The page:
My first evening of the Tai Chi for Golf seminars at Colmworth ( following last weeks free taster ) was interesting for all of us I think – judging from the feedback – we spent time on body awareness, posture, balance, moving about a vertical axis and moving from the lower abdomen ( the dantien ) all of which was readily related to our group golfing experience. I look forward to next week and seeing how these exercises have been carried forward.

We had our free taster session of  Tai Chi for Golf last night which went well, hosted at the friendly family style clubhouse of  Colmworth & North Beds Golf Club where the function room proved ideal – the people attending seemed to enjoy it and were able to quickly relate the class to their own Golf and general sports experience.

So it was great that there was much positive feedback about the relaxation both physical and mental derived from the exercises as well as the relevance of balance, weight transfer, posture etc

The course of six forthcoming classes each stands in its own right but they are structured to build gradually on each other so it is perfectly fine to come on a drop-in basis.

More on Golf and Tai Chi

23 May 2012

My own Golf lessons are proceeding well – lots of internal awareness and structural corrections, plus course craft about reading the layout and topography etc. Really satisfying when it goes well – laugh it off when it doesn’t! Following on from which I have arranged to run a 7 week series of “Tai Chi for […]

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Golf clubs and swords

25 April 2012

I had the opportunity to test swing a few good clubs yesterday – and chat with my instructor James about the feel and balance and how the clubs work – and I was impressed by the feel of the drivers which in some cases seem to float and to have a balance and feel similar […]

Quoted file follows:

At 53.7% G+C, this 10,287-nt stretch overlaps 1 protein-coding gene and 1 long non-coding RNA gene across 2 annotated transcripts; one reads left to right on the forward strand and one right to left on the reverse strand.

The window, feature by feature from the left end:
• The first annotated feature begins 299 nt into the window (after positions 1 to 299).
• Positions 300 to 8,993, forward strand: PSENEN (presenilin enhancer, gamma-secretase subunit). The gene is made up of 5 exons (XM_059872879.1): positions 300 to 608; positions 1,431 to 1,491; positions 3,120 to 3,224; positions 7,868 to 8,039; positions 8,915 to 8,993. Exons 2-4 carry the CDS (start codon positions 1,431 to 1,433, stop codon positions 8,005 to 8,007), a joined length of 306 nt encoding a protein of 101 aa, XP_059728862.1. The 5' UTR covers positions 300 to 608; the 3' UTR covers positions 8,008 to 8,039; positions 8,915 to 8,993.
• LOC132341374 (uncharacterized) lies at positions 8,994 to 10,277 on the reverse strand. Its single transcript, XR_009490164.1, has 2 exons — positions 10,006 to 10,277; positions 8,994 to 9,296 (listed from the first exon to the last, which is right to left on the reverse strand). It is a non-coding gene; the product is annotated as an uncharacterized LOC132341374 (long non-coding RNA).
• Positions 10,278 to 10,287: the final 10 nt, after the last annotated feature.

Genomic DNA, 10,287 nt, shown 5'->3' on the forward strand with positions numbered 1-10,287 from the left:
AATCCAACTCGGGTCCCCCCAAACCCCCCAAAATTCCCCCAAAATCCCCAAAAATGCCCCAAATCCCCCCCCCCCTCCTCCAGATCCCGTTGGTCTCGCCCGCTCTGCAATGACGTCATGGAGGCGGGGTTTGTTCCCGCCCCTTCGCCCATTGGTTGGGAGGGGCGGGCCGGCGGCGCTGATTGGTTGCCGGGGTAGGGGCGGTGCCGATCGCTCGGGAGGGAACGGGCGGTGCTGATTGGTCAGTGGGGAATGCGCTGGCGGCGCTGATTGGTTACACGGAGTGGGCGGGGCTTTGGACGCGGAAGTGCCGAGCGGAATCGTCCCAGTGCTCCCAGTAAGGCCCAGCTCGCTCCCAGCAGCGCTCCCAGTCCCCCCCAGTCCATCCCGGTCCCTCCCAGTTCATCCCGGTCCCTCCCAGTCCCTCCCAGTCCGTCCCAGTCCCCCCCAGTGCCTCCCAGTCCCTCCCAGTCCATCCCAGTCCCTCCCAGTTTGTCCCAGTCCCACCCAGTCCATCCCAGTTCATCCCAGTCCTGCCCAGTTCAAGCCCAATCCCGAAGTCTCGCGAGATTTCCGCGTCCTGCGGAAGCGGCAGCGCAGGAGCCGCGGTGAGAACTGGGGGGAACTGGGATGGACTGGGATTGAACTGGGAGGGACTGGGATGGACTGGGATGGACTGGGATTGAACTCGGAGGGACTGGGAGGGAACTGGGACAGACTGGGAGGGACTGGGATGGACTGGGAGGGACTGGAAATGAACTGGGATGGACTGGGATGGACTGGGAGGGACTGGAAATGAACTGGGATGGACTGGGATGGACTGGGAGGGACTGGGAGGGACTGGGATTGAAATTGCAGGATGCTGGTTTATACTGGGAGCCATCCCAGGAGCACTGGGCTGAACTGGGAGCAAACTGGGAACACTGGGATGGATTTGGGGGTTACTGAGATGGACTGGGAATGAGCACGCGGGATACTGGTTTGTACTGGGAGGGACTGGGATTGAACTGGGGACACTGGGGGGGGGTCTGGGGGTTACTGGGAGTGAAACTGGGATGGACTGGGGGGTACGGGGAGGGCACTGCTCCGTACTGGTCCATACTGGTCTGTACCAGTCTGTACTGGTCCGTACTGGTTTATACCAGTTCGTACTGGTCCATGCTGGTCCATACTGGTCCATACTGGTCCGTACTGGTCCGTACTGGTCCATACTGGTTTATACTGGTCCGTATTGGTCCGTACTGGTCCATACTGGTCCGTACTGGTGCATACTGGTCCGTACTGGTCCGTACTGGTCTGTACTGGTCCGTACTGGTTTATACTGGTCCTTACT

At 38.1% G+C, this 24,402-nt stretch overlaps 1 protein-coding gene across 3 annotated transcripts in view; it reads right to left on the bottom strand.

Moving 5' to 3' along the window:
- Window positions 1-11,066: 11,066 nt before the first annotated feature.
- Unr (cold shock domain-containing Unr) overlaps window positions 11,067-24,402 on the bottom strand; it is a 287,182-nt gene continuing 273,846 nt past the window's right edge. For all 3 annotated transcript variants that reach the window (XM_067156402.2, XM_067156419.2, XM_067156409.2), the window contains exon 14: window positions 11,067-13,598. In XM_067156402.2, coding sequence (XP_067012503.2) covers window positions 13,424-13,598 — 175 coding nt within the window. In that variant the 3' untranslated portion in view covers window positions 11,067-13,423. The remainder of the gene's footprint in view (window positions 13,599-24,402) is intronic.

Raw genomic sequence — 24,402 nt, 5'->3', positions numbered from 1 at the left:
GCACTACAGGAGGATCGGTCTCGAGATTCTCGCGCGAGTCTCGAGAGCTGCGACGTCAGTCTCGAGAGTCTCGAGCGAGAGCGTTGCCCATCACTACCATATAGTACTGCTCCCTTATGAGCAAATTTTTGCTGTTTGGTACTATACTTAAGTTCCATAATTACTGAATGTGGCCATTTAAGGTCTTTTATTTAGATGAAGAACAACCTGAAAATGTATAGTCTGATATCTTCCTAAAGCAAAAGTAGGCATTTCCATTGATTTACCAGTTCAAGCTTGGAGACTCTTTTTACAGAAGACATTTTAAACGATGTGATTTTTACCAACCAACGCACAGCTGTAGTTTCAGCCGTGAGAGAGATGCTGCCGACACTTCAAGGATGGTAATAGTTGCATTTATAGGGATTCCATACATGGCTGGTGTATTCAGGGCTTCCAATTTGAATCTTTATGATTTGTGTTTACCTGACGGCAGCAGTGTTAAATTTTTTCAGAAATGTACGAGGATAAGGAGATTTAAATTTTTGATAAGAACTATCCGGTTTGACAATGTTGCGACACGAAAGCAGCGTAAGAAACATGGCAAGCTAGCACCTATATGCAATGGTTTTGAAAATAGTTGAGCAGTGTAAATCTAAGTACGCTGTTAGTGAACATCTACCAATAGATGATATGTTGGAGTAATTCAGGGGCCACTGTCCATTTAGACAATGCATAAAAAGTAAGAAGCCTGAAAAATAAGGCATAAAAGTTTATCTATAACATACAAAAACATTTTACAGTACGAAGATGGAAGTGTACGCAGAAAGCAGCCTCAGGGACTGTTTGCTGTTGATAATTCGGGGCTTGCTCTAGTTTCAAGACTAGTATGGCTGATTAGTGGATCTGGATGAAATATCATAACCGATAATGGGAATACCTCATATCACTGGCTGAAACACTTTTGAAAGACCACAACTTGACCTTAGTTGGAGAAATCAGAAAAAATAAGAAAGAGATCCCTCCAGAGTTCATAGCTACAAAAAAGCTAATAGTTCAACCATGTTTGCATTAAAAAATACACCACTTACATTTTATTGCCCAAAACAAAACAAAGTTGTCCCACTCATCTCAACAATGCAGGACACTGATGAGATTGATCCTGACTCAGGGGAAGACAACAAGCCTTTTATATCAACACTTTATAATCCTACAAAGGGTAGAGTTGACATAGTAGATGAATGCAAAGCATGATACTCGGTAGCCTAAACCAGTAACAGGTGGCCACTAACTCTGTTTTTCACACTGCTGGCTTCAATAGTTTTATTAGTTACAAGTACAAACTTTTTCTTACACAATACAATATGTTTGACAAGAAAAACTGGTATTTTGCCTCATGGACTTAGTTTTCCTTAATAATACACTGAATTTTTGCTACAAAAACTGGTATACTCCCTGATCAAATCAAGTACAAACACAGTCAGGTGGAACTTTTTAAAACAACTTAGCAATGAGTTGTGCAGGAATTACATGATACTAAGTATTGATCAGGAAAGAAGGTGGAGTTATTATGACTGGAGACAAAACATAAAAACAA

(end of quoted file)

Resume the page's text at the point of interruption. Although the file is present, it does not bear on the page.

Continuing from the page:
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Tai Chi – Golf. Golf – Tai Chi

20 April 2012

I had my first one-to-one golf lesson yesterday and was delighted to have a number of familiar metaphors suggested to me – among them – to not focus on the ball but to consider the ball just gets in the way  ( very Zen ) as an opponent “just gets in the way of my punch”, to […]

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The differences between exercises and playing!

30 March 2012

It was my final golf lesson yesterday – out on the course and after feeling pleased with myself with the putting, chipping and driving in previous classes naturally it was all different playing the holes for real! Just like doing push hands with another person for the first time. Actually it is perfectly understandable – coming […]

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More on Golf – week 3 driving

29 March 2012

I practiced driving on my own the other day and paid attention to being relaxed – while pulling my right elbow from the centre – this seemed to work well and I managed improved grouping although still only about 7 out of 17 within comfortable reach of the marker @ 100 yds. This gave me some further […]

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Chipping and putting

16 March 2012

My 2nd golf lesson yesterday – chipping to the green – this time using hips – just as in Tai Chi with some conscious adjustment needed to accommodate the mechanics of the club but basically pulling it through from the centre as one pulls a sword or ones arms in silk reeling – controlling power and body […]